Hi everyone,

when working with the Presburger library / Affine Analysis, I noticed that there seem to be two places for a `FlatAffineRelation`

to keep track of the number of Domain and Range dimensions/variables:

- llvm-project/PresburgerSpace.h at main · llvm/llvm-project · GitHub
- llvm-project/AffineStructures.h at main · llvm/llvm-project · GitHub

My best understanding of where this comes from is that at the time when the `FlatAffineRelation`

was created ([MLIR] Generalize Affine dependence analysis using Affine Relations · llvm/llvm-project@52d6c5d · GitHub), the Presburger library didn’t exist and the underlying representation of the relation space was therefore different.

Another possible reason is that `FlatAffineRelation`

is built on top of the `FlatLinearValueConstraints`

, which (as far as I understand) is itself built indirectly on top of the `IntegerRelation`

/`PresburgerSpace`

but uses them to model a set and therefore gets rid of the separation between domain and range.

To summarize, it seems to me that we are building a relation on top of a set, which is built on top of a relation; losing and reintroducing the domain/range separation along the way.

Or is this maybe intentional and there is a difference in semantics between the “domain/range vars” in the Presburger lib’s `IntegerRelation`

/`PresburgerSpace`

and the “domain/range dims” in the `FlatAffineRelation`

?

It definitely leads to some strange results when removing dimensions/variables because `FlatAffineRelation`

sometimes “forgets” to reduce the number of dimensions. Example:

```
// rel2_1 is a relation mapping from (d0, d1) -> (r0)
mlir::FlatAffineRelation rel2_1;
rel2_1.appendDomainVar(2);
rel2_1.appendRangeVar(1);
std::cout << "rel2_1 domain vars: " << rel2_1.getNumDomainVars() << "\n" // PresburgerSpace
<< "rel2_1 domain dims: " << rel2_1.getNumDomainDims() << "\n" // FlatAffineRelation
<< "rel2_1 range vars: " << rel2_1.getNumRangeVars() << "\n" // PresburgerSpace
<< "rel2_1 range dims: " << rel2_1.getNumRangeDims() << "\n"; // FlatAffineRelation
// rel3_2 is a relation mapping from (d2, d3, d4) -> (r1, r2)
mlir::FlatAffineRelation rel3_2;
rel3_2.appendDomainVar(3);
rel3_2.appendRangeVar(2);
// We want to get the relation (d2, d3, d4) -> (r0) by composing rel2_1 with rel3_2
mlir::FlatAffineRelation rel3_1 = rel2_1;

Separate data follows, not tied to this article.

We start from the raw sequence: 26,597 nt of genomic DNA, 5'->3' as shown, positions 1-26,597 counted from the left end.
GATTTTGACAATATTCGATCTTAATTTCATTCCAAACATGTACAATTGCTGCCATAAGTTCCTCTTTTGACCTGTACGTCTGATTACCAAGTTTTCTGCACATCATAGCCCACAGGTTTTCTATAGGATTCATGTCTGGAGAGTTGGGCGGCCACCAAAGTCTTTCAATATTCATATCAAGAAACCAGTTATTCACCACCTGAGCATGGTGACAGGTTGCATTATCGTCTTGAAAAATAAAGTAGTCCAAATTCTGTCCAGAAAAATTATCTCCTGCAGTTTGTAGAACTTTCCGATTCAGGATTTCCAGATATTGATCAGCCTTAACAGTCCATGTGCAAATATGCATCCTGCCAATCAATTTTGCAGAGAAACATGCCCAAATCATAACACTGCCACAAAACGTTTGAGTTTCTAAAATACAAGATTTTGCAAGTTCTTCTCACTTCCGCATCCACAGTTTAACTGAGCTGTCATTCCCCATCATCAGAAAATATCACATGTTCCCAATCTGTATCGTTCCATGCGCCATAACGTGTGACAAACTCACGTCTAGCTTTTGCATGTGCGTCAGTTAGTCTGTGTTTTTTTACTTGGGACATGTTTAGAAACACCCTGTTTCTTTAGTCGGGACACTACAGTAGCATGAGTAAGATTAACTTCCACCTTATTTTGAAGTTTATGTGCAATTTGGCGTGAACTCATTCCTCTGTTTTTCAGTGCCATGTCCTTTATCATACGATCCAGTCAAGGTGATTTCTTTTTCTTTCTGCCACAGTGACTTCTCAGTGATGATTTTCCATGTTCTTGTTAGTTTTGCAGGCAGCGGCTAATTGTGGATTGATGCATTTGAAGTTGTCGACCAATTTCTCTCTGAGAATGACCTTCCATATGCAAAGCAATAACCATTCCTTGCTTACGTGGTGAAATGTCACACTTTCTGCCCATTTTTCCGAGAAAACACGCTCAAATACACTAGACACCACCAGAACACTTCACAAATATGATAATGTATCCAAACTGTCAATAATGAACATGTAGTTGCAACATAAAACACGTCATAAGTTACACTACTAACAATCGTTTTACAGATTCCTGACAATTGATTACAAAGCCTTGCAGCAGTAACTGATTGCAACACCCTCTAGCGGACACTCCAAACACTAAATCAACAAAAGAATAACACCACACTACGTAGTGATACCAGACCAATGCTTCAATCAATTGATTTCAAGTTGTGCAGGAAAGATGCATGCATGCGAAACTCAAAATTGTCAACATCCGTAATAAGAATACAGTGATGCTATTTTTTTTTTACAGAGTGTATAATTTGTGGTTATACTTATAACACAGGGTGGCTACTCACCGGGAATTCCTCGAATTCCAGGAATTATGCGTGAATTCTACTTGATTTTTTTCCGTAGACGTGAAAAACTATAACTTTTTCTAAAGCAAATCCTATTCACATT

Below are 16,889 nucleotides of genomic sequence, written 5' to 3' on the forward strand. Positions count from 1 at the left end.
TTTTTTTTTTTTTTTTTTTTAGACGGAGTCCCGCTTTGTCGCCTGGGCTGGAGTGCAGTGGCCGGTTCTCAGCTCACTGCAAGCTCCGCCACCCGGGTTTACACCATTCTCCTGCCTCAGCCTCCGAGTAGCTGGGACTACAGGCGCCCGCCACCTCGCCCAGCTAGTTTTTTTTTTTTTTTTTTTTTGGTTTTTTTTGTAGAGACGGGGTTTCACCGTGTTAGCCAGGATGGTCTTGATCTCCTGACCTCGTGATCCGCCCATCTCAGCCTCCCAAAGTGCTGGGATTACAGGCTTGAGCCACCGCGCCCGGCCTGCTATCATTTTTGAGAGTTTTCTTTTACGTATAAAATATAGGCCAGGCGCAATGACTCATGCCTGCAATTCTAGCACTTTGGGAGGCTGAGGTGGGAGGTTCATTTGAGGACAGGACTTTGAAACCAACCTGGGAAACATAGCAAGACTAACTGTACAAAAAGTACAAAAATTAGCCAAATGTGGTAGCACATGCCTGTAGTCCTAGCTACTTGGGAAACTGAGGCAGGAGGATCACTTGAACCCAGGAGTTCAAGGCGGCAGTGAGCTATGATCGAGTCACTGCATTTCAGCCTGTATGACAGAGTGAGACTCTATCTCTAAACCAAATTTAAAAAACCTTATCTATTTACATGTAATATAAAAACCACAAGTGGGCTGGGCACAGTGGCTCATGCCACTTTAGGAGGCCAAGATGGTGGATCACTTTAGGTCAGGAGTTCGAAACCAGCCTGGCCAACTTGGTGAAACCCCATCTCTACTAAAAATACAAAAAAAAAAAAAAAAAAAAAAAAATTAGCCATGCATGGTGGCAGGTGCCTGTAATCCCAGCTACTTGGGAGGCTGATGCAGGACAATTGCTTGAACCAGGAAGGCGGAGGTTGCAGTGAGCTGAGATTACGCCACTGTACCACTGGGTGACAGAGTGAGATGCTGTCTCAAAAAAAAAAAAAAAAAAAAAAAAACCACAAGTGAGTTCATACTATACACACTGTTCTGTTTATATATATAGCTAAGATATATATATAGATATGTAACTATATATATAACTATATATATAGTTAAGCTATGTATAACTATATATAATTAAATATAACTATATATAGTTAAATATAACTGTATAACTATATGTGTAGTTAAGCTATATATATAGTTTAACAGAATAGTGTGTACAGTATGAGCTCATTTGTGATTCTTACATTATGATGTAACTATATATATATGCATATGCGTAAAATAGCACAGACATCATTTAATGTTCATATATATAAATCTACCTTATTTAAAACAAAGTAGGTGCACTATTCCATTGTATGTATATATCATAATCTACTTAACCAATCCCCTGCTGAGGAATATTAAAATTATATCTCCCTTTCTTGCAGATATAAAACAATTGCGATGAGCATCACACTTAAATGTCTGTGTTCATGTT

rel3_1.compose(rel3_2);
std::cout << "rel3_1 domain vars: " << rel3_1.getNumDomainVars() << "\n" // PresburgerSpace
<< "rel3_1 domain dims: " << rel3_1.getNumDomainDims() << "\n" // FlatAffineRelation
<< "rel3_1 range vars: " << rel3_1.getNumRangeVars() << "\n" // PresburgerSpace
<< "rel3_1 range dims: " << rel3_1.getNumRangeDims() << "\n"; // FlatAffineRelation
rel3_1.dump();
```

Output:

```
rel2_1 domain vars: 0
rel2_1 domain dims: 2
rel2_1 range vars: 3
rel2_1 range dims: 1
rel3_1 domain vars: 0
rel3_1 domain dims: 3
rel3_1 range vars: 4
rel3_1 range dims: 2
Domain: 0, Range: 4, Symbols: 0, Locals: 2
0 constraints
(None None None None Local Local const)
```

According to the `FlatAffineRelation`

, the result of the composition has 3 domain dimensions and 2 range dimensions. The correct result would have 3 domain dimensions and 1 range dimension. When dumping the underlying constraint representation, we can see that it seems to be correct there: 4 range variables (3 domain + 1 range).

The reason for the wrong count in `FlatAffineRelation`

seems to be that the two ranges get concatenated in the beginning of the composition, increasing the range counter in `FlatAffineRelation`

:

But then afterwards, when getting rid of the extra range dimensions by converting them to locals, the functions of the underlying `IntegerRelation`

are used, therefore not decreasing the range counter in `FlatAffineRelation`

:

I would be very interested to hear your opinions on this. Is it a bug? If so, would it be appropriate to fix it just by decreasing the dimension counter in `compose`

? It seems to me like a better fix would be to use the underlying representations fully, or is there a reason for modeling the domain/range twice?